Why I dont like Tuesday mornings

Every Tuesday, my morning chore is to put the garbage out for collection. The chore itself is not so bad, but it is the people I have to engage with when doing this that make me feel uncomfortable. South Africa has one of the largest gaps between rich and poor, and much of that is defined by race due to our past. About 40% of the people in the city where I live are unemployed. So that means that garbage removal days provide opportunity for some of the most marginalized and poor.

As I put my bags of garbage out, I encounter those whose lives are made up of moving from suburb to suburb on respective garbage days, looking for scraps to eat. I know them by now. And I am always caught a bit off guard, not knowing what to say to them. What is the right thing to say to someone who is going through your garbage bags, analyzing the contents carefully for anything of value, anything that can feed the crying mouths back home?

And what is the appropriate response to this inequality. I wonder about this a great deal. Should I sell what I have and give it away? Should I feed every person who knocks on my door? Should I pray harder for the poor? Shall I refer them to the church outreach? Should I invite them in to dinner?

In a developing country like South Africa, there is little social support for the poor. So poverty kind of becomes everybody’s business. Including mine.

I don’t know the answer.

But I have some strong opinions. Firstly I have worked out that I must take responsibility for myself and my own family. So selling all my possessions and giving them away will only add me to the poor. That is no solution. Secondly, no utopian society exists in the world as I know it. And thirdly, the issues of poverty are complex, and in order to understand them, I need to understand myself, and the inner source from which I operate. I must understand my own purpose on earth. I can only start there.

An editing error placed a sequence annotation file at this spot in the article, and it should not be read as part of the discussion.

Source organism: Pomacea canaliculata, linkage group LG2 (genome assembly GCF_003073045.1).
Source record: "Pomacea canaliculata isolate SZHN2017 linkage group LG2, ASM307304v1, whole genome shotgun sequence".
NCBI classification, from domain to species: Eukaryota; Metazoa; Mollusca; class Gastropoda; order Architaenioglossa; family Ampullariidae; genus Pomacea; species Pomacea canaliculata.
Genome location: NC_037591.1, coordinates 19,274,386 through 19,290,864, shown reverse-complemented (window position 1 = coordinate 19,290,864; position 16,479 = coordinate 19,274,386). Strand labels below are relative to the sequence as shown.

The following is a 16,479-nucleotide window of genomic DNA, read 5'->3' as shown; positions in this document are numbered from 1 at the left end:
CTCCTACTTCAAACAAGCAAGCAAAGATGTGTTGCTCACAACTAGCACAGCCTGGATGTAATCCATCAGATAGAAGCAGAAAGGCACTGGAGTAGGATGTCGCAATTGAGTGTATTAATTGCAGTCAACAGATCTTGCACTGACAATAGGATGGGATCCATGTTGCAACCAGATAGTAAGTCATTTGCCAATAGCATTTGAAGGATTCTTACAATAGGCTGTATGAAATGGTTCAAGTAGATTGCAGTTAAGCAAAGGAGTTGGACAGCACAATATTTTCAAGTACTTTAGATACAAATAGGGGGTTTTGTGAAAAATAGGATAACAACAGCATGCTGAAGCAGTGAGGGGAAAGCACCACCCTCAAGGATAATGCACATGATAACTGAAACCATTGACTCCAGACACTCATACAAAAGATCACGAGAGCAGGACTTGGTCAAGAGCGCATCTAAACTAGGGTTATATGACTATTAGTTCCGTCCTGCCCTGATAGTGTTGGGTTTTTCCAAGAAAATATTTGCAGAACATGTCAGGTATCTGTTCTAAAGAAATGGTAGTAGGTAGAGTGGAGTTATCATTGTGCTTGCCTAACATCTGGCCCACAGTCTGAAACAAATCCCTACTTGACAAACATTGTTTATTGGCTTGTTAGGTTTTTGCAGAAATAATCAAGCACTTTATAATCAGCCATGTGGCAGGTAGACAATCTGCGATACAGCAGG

And this is where I find some respite from the chaos of thoughts; thoughts about what makes me so uncomfortable. By understanding my own self, and that as a human being I must acknowledge my interconnectedness with others. And that the gift/curse that I have of feeling empathy and pain when others suffer is to be used for good. And that my purpose on this earth is to be an open pair of eyes, that are unafraid to see what is. And that solutions come in the form of turning the garbage bag scrounger into a human with a name, a face, a history, a community.

But importantly for me, I am greatly comforted by the fact that no matter how big the problems around me appear, there is always something I can do. I as a human being do not have to accept the status quo. I can act. I do act.

For the last 12 years I have dedicated much of my creative energy to the pursuit of making tourism in my city something that affects the lives of the poor directly. In a positive, creative manner that creates opportunity. I have worked at setting up an NGO, which uses travel philanthropy as a strategy, along with other like-minded creative thinkers that provides support to poor communities, focusing primarily on education and skills development.

Tourism is my passion. Used correctly it’s a powerful tool that can make a meaningful impact in the lives of ordinary people. It can address poverty.

And it can help me feel better on Tuesday mornings.

Why Blog?

Indeed the question of why I should blog has been flipping around in my mind for some time. Off course, common knowledge appears to be that if you are not promoting yourself and your business or brand using the various forms of social media you are so out of touch your clients will never find you and you may endure a slow and painful demise!

There may be some truth in that, but I think there is also a lot of misinformation out there.

For someone like me, who has been labelled both a technophobe and a Luddite (i still have a working video machine and believe vinyl will make a comeback one day!) blogging seems to be a relatively simple way to communicate what I do, what I am thinking, what I think are some contentious issues, and I don’t have to communicate that in 140 characters.

So here I will be sharing what is happening in the communities we work with, what I think are some interesting observations about what is happening in tourism, my city, my country and most importantly trying to shake that label of Luddite (but vinyl will make a comeback – watch this space!)